Get the riGht Gear
Make sure that you use the ideal cameras and lenses
carefully considering the kit that you take to a gig is very important – you don’t want to be caught short and forget something essential, but it is also just as important to avoid taking an unnecessary amount of stuff with you.
professional music photographer Matthew higgs (MATTHIGGSPHOTOGRAPHY.CO.UK) explains that, “Fast lenses and a camera that can handle high isO levels and low-light focusing competently are the essentials. currently, my main go-to optics are nikon’s 24-70mm f2.8 or the 70-200mm f2.8 depending on the size of the venue, which i then match with the full-frame D750. nifty fifties (50mm f1.8 primes) are a great early purchase when you first start shooting, as they let in lots of light, offer a versatile focal length and are cheap. spare batteries, fast memory cards and a comfortable strap should also be towards the top of any aspiring music photographer’s shopping list.”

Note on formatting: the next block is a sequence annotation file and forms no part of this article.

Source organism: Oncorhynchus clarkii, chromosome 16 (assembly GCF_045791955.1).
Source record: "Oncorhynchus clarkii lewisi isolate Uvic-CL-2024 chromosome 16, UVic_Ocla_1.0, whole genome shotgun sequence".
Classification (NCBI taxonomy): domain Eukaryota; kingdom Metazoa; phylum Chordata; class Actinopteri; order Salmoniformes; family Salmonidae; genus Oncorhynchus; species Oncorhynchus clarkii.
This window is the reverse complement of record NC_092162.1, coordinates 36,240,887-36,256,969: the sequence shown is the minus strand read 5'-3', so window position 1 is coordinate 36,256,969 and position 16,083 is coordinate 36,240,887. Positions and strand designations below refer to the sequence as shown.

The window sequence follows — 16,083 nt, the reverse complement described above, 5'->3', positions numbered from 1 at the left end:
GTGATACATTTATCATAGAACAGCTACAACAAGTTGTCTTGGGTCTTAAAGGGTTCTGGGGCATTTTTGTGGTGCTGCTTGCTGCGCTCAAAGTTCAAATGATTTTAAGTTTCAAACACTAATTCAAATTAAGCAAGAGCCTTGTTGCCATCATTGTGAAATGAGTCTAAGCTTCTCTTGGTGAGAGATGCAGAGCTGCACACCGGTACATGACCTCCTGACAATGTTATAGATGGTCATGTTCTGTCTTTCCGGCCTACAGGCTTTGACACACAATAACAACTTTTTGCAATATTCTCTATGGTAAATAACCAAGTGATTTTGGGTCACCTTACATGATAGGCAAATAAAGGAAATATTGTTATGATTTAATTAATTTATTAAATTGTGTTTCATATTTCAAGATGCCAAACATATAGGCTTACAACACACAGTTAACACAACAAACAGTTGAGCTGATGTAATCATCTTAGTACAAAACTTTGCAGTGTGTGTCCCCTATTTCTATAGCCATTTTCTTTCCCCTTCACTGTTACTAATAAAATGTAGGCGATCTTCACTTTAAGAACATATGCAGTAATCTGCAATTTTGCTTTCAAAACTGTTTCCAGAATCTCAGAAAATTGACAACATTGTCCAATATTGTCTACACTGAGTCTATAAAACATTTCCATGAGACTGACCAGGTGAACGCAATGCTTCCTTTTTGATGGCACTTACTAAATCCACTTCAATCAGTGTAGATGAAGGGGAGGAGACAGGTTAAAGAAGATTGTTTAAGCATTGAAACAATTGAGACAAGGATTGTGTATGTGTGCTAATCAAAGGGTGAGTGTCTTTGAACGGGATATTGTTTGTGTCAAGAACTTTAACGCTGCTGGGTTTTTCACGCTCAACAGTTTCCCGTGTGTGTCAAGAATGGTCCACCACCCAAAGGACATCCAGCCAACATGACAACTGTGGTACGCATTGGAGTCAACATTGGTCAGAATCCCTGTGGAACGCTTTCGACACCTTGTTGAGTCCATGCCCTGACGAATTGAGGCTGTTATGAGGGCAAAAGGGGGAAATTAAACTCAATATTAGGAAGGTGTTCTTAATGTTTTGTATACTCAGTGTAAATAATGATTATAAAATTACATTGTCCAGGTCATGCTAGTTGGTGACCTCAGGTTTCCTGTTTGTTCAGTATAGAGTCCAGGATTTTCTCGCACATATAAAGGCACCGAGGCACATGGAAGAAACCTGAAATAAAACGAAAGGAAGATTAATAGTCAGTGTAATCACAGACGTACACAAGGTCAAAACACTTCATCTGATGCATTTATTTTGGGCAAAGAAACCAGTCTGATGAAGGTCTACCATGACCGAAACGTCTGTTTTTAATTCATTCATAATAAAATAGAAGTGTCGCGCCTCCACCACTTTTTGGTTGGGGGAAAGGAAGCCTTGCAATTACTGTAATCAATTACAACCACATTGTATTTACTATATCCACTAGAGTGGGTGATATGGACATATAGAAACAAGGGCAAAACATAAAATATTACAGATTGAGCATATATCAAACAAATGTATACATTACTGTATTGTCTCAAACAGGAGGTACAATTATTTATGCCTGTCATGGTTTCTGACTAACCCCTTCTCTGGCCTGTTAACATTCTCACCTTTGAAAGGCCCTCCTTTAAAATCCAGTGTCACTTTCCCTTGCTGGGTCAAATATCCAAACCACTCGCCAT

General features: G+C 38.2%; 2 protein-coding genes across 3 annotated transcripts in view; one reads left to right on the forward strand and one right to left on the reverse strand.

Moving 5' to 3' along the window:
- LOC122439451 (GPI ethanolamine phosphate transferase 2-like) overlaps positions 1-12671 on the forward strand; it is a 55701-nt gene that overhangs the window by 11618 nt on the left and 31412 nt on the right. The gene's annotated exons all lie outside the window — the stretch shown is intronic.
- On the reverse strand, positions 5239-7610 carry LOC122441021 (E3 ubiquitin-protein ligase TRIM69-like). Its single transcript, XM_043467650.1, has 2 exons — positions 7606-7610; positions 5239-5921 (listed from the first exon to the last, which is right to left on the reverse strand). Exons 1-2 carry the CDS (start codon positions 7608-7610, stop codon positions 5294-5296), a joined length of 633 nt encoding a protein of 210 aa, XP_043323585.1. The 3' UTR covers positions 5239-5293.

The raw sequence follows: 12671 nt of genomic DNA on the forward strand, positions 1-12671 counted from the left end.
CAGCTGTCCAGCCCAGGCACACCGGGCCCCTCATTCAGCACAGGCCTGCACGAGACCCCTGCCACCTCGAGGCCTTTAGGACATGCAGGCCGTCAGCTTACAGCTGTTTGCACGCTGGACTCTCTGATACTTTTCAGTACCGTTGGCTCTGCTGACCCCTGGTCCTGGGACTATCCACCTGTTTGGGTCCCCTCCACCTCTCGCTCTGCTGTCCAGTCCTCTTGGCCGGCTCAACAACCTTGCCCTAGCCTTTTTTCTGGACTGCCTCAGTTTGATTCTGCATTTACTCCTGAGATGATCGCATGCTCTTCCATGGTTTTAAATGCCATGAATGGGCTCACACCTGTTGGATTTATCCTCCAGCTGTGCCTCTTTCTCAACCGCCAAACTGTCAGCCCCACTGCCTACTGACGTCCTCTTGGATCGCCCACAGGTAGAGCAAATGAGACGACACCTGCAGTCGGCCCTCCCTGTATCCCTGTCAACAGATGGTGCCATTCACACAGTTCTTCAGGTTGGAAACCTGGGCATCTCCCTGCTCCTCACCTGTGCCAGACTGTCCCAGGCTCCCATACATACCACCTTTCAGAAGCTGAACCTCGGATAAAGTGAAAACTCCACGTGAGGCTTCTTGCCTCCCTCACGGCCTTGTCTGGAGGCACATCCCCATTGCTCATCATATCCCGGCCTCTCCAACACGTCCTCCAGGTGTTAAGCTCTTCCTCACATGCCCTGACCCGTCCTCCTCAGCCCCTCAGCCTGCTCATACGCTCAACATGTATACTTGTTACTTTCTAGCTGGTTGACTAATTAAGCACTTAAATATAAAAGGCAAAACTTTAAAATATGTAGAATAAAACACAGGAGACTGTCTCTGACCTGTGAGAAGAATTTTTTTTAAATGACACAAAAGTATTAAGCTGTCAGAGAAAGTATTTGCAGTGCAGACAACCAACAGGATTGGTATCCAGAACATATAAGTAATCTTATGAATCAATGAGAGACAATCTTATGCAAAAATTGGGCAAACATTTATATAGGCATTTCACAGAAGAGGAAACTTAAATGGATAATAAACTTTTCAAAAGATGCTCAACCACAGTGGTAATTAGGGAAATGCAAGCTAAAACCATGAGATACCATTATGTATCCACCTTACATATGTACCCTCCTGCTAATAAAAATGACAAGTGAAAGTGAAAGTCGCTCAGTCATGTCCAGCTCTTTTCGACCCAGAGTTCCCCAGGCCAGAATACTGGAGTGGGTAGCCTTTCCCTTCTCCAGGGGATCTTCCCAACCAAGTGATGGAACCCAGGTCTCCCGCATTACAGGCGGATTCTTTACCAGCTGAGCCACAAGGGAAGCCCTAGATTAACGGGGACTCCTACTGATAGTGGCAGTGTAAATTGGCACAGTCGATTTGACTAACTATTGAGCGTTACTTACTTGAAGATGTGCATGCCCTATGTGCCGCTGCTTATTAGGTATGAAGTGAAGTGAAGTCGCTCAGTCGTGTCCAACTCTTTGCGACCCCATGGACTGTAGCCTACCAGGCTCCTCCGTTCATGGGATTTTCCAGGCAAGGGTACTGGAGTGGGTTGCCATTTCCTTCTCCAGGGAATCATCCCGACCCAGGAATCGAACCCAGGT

You’ll likely have to carry your gear for the whole gig, so keeping the weight as low as possible is key. Making sure your kit is safe and secure should also be a consideration. higgs says, “i don’t ever take more gear to an event than i can carry in a camera bag, and the only time that leaves my back is when i’m in the photo pit. At this point, i’ll place my bag somewhere beyond the barriers, outside the reach of fans and near to the venue’s security while i’m taking my images. At smaller non-pit venues, i either leave it with a friend or keep it with me at all times.”
Although a lot of concerts have low and changeable lighting conditions many venues and artists won’t allow flash, so we’d recommend that you ask the rules for flash beforehand so that you don’t unnecessarily carry your flashgun with you.
Most importantly, make sure you know your kit like the back of your hand and get used to how the camera performs in certain light, because when the concert starts the lighting will be changeable and unpredictable.